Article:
Scotch Myths 4 – No Scottish Army
One of the most humorous myths peddled about Scottish independence is that it could not, and should not have a competent military structure. This week Lord Richard Dannatt even suggested that we would struggle to have recruits because it would be too ‘boring’ serving in a Scottish regiment. Presumably he was thinking of the fun enjoyed by Baba Moussa at British Army hands , or the recent case of soldiers in Kabul? Perhaps he was thinking of the collusion in the murder of the human rights lawyer Patrick Finucane, or other exciting times in Ireland?
Whatever he was thinking of, it should be remembered that it’s not actually a prerequisite of a nation to be armed to the teeth. The stark geopolitical consequences of Scottish sovereignty are what motivates these myths and attacks.
The reality is that Scotland was exploited by the military during the Cold War and that situation remains. Cape Wrath is the only ship-to-shore bombardment range in Europe and since the United States Navy was forced to withdraw from a similar range in Puerto Rico in 2003, Cape Wrath can unwittingly claim to be the most important area for naval training in the world, or at least in the Northern Hemisphere. The range also contains the only place in Europe where aircraft can release live one thousand pound bombs. For a country as small as Scotland, it is staggering that it contains:
- All of Britain’s nuclear weapons at Coulport and the strategic nuclear submarine fleet at Faslane
- Britain’s biggest Tornado base at Lossiemouth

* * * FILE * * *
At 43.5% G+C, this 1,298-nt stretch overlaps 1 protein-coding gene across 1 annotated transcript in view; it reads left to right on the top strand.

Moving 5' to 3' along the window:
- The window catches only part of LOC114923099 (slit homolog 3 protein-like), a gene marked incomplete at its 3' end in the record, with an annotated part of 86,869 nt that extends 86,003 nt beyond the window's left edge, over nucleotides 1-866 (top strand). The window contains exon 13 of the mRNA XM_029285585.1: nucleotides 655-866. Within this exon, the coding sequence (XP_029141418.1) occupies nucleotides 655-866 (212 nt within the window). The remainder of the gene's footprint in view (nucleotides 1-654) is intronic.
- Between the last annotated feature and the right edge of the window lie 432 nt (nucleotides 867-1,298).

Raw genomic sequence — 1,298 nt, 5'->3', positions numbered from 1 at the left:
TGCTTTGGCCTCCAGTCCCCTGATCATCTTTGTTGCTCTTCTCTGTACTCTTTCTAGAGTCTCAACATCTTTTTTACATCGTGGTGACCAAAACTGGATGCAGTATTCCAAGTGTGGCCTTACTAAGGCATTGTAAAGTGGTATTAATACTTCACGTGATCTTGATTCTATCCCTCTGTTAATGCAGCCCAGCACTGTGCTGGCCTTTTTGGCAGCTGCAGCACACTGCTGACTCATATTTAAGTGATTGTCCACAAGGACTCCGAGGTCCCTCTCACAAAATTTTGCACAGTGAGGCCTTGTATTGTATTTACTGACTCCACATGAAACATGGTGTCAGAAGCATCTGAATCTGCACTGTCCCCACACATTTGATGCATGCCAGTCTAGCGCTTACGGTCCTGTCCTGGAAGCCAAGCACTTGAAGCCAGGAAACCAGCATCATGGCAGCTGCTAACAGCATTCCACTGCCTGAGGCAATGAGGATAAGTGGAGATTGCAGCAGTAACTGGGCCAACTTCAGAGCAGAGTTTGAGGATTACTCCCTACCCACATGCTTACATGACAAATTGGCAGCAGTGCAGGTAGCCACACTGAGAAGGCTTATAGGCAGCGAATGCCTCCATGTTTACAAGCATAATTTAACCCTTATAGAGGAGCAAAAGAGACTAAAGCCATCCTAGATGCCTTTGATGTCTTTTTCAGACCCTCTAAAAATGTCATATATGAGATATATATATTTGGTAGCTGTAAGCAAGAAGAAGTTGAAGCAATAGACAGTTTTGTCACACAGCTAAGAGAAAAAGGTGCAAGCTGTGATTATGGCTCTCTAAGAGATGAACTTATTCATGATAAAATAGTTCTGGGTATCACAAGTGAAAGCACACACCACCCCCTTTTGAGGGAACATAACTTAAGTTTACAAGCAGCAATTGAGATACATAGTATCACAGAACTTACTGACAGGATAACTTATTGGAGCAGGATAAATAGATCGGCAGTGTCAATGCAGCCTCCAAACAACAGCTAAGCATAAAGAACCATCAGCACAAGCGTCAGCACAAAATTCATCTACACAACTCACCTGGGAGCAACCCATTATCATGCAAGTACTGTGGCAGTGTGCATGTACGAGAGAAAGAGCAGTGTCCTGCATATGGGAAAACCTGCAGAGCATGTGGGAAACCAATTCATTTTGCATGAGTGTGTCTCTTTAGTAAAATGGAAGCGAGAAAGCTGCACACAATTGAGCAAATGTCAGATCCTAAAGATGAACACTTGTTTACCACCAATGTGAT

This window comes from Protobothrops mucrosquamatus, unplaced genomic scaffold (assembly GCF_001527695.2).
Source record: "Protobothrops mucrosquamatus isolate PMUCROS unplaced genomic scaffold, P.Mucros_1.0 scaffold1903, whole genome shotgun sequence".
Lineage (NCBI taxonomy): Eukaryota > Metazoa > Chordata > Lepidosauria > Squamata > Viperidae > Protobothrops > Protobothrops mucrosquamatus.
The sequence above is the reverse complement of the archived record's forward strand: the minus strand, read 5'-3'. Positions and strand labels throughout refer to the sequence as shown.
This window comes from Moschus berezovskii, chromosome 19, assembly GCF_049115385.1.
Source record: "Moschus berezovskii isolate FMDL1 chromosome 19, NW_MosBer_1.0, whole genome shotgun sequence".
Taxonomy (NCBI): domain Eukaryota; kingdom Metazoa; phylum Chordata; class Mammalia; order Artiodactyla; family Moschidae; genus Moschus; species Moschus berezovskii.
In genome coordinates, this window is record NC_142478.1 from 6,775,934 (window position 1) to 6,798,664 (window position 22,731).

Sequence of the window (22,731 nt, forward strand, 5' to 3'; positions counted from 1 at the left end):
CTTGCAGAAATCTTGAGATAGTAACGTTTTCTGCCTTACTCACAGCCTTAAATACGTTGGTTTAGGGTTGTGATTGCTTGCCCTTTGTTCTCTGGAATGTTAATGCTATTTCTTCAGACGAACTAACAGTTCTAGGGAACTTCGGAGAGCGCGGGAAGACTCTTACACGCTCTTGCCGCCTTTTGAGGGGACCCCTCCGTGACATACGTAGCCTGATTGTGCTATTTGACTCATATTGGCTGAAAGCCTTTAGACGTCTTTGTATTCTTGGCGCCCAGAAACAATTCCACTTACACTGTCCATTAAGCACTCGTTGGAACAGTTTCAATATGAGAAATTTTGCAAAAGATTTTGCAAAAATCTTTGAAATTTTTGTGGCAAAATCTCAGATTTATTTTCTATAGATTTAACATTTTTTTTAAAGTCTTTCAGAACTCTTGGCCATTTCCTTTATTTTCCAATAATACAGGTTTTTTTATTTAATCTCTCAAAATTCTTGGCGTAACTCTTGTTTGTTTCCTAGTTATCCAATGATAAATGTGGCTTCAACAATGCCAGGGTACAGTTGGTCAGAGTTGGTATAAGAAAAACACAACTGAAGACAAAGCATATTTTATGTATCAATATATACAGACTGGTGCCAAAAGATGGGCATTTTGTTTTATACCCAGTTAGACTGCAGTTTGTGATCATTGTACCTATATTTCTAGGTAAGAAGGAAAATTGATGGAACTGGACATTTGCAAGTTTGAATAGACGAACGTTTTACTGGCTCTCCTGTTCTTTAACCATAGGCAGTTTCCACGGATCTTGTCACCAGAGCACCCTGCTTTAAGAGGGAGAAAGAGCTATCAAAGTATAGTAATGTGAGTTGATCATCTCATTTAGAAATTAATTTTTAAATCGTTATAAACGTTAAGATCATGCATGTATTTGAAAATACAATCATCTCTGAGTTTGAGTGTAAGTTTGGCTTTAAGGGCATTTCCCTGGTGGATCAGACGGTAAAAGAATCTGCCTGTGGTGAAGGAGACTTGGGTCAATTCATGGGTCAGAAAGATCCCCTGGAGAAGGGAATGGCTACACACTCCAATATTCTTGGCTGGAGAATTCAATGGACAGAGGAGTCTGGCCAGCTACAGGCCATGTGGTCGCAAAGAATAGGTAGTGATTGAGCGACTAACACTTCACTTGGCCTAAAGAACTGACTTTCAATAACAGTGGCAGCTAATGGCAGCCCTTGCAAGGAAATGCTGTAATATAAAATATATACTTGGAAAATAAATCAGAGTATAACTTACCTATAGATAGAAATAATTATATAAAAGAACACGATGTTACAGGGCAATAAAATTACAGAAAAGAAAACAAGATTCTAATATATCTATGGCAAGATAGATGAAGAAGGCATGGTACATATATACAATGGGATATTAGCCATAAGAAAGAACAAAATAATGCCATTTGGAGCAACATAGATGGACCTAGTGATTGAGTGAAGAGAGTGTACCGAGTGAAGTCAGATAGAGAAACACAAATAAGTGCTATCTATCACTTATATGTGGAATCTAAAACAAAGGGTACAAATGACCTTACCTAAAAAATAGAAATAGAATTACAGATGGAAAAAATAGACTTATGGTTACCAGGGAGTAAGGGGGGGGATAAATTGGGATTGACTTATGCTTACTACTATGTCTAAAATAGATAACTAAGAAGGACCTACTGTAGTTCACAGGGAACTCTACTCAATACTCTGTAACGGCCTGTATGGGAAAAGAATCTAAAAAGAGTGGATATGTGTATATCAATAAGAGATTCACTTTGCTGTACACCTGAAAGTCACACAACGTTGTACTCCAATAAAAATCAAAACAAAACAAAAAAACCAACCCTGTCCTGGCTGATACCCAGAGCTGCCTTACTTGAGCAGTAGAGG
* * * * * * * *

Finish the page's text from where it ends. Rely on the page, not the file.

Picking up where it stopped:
- The largest and most frequently used low flying area in Britain in the north west Highlands
- The only open air live depleted uranium weapons test range in Britain at Dundrennan
- Britain’s atom bomb store at Coulport in Scotland. Sixteen massive bunkers have been gouged out of the ridge overlooking Loch Long. This building can store more than 100 atom bombs in underground vaults behind airlock doors.
Just over 50 miles west of the range at Dundrennan, is the QinetiQ owned bombing range and weapons facility at West Freugh in Luce Bay. Activities that take place at the range include a number of bombing activities and short-range weapons trials including the testing of cluster bombs. Cluster bombs are a major armament of the RAF’s Tornado GR4 attack aircraft, 64 of which are based at RAF Lossiemouth, on the east coast of Scotland, making Lossiemouth the largest Tornado base in the UK. Cluster Bombs are munitions that on explosion hurl hundreds of pieces of metal fragments and shrapnel in all directions. Civilian casualties and injuries are a common occurrence when they are used. On the 22 March 2003 at least 50 Iraqi civilians in Basra were killed as a result of an aerial bombardment that included the use of cluster bombs.
Speaking in the referendum debate in the Scottish Parliament First Minister Alex Salmond said: “It is inconceivable that an independent nation of 5.25 million people would tolerate the continued presence of weapons of mass destruction on its soil.” But it is worth remembering that it is not just about Trident, it is about the de-militarisation of Scottish society and the long decontamination that will be needed. This process is likely to be a cultural, psychological one as well as a technical and ecological one. It is about raising new generations of young people with higher aspirations than to join the British Army.